Another refinement I made here, was at the transition of 1x1 to plain stockinette. I hate the way those last pearl bumps stick out. Cue another Roxanne video: slip the knit stitches in that first row. They will end up slightly elongated, and sit higher, burying the pearls that would otherwise stick out from the previous rib row. I expect I'll use this easy trick on that transition from here on out. Really makes a difference in the neatness of the knitting.

Next change was needles. I started this hat on long Prym's 1.5 US, but long pins and I still don't get along (and, we probably won't until I can comfortably knit English and throw with the right hand). Would prefer traditional skill-sets, methods, and tools, but the point right now, is to FINISH a hat. Anyway, those long pins were too akward. Switched to circs, but that meant going down 1/2 a US size. Ended up with the hat on a 60" US 1 Hiya Hiya circ that has a regular point. All of my other circs (and I have a zillion of them) are "lace", or "sharps." That is what I bought for years, because that is what the video "influencers" (not Roxannne) who I learned to knit from always used. Turns out, I hate those sharp points! They slow me down because they tend to split the yarn (so, you have to watch what you are doing (you can't easily knit and read at the same time) and they will eventually wear a hole in your finger. I have a sweater box FULL of sharps! The rest of this month's fun-money budget is going to get a few fixed needles with regular points.

ETA: apologies for the messy spelling. Out of time, will clean up the post later.
 
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Faroe

Un-spun
Finished third hat. Fit is perfect. Elongated the ribbing, and made it more slouchy in back to accommodate long hair and bulky plastic clip. Crown was reduced with a nifty five pointed array of double decreases facing a three stitch center. If I make another hat, those lines will be brought down into the ribbing for more texture at the sides - probably something with mirrored yarn-overs, double decreases, and raised knit stitches. I'll have to do some swatching on it first.

After that, punched up a few videos on Brioche knitting, because I've never done it before. Single color is easy, but I am not getting the hang of two color. A cowl would be fun to make, but I want the support from two yarns. Single color in Rauma is pretty, but so light and airy that one would need a much bigger, scruchier cowl. Not sure I enjoy the technique THAT much, it's a little slow.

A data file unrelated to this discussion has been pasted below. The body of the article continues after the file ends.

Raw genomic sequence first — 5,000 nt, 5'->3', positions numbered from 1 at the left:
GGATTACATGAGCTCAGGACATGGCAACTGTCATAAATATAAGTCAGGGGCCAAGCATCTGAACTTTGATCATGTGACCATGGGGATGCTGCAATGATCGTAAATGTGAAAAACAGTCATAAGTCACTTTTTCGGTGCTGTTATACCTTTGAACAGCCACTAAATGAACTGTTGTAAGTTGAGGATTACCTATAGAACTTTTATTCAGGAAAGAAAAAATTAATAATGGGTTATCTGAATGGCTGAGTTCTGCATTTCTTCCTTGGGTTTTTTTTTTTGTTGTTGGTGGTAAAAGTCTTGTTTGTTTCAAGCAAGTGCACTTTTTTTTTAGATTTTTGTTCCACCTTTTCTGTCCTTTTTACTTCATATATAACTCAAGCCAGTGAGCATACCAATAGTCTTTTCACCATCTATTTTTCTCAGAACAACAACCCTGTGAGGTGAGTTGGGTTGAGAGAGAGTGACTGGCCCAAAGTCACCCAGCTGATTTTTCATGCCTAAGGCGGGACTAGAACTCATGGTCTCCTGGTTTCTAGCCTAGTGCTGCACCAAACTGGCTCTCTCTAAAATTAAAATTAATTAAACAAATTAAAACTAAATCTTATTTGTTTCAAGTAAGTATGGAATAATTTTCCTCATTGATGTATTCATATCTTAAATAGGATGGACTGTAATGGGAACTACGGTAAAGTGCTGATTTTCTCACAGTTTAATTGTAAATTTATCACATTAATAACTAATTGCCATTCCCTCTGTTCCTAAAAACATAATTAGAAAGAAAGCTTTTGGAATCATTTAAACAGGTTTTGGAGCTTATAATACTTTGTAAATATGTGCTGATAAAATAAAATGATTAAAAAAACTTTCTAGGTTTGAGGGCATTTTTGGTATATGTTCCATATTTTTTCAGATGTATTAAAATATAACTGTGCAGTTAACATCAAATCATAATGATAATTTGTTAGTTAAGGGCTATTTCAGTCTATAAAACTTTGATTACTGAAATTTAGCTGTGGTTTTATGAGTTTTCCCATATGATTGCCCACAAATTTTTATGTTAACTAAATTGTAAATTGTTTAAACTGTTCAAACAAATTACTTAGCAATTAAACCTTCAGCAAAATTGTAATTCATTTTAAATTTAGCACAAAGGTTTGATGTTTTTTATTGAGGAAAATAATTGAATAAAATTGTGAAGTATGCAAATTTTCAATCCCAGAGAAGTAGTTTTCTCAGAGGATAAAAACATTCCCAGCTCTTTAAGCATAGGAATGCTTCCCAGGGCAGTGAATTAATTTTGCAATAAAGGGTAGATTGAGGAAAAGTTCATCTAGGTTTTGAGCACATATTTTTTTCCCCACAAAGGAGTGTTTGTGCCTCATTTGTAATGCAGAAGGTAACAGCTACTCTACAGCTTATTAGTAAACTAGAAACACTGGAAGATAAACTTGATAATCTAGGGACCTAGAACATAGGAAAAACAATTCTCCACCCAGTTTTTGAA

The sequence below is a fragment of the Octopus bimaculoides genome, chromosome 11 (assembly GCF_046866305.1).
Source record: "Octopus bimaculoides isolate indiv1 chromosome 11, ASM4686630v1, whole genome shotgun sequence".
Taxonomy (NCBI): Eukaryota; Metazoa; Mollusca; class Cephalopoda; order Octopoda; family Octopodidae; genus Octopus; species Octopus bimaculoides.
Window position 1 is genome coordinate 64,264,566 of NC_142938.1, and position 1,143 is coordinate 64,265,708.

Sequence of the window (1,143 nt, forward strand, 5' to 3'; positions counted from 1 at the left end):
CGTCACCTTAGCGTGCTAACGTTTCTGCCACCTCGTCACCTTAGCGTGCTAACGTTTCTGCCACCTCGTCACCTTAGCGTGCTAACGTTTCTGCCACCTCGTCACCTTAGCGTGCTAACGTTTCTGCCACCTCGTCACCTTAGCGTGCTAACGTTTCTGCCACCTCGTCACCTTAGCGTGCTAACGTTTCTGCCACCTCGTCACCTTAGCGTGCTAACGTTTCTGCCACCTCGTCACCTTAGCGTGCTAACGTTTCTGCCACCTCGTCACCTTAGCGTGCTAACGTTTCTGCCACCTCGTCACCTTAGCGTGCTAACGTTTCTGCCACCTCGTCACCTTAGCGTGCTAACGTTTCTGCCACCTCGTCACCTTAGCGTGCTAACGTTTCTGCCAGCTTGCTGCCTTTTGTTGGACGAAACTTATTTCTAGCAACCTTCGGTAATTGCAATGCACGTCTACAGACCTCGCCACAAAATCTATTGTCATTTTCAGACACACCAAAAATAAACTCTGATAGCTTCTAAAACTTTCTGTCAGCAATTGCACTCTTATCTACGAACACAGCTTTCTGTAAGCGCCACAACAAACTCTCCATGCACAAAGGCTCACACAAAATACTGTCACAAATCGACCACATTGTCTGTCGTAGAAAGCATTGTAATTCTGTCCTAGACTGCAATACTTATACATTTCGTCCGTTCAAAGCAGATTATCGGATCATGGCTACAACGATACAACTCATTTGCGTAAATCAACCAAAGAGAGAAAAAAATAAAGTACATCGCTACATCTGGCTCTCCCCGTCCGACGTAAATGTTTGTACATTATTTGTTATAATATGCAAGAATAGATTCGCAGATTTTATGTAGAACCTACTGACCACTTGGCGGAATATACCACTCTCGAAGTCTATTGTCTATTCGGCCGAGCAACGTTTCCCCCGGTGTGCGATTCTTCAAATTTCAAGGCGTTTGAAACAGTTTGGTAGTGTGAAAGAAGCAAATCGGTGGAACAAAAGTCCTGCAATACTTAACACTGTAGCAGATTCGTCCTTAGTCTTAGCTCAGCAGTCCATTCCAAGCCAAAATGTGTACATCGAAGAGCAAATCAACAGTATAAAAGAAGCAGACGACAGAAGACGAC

packyderms_wife

Neither here nor there.
Found this interesting tidbit of information while looking for something else on google.


Is fabric com owned by Amazon?

About Fabric.com - Fabric - Store. At fabric.com, an amazon.com, Inc. subsidiary (NASDAQ: AMZN), we strive to be the most trusted and inspirational online fabric store in the world, with products available on fabric.com and at Amazon. Founded in 1993 as the Phoenix Textiles Group, Inc.
 

Faroe

Un-spun
I misplaced the notes when I charted out this sweater (basic gansey construction, but not from a pattern). Nevertheless, I remember making the cable cross repeat on an odd number of rounds, so that it always corresponds with the pearl stitch that starts the moss sections. A second pair of eye glasses, 2X readers helps with the row counting.

I am 10 inches up on this sweater, and almost done with one 500g cone. So dense, it eats more yarn than I'd expected. Have two more full cones, but am considering getting a fourth, just in case. Am knitting this on five circs - was previously on one, but pushing the stitches around over the length of one cable is hard on my hands. The numerous floppy tips, however are driving me nuts. I might unwrap my new 60 inch circ, and see if a couple of magic loops in the round solve both problems.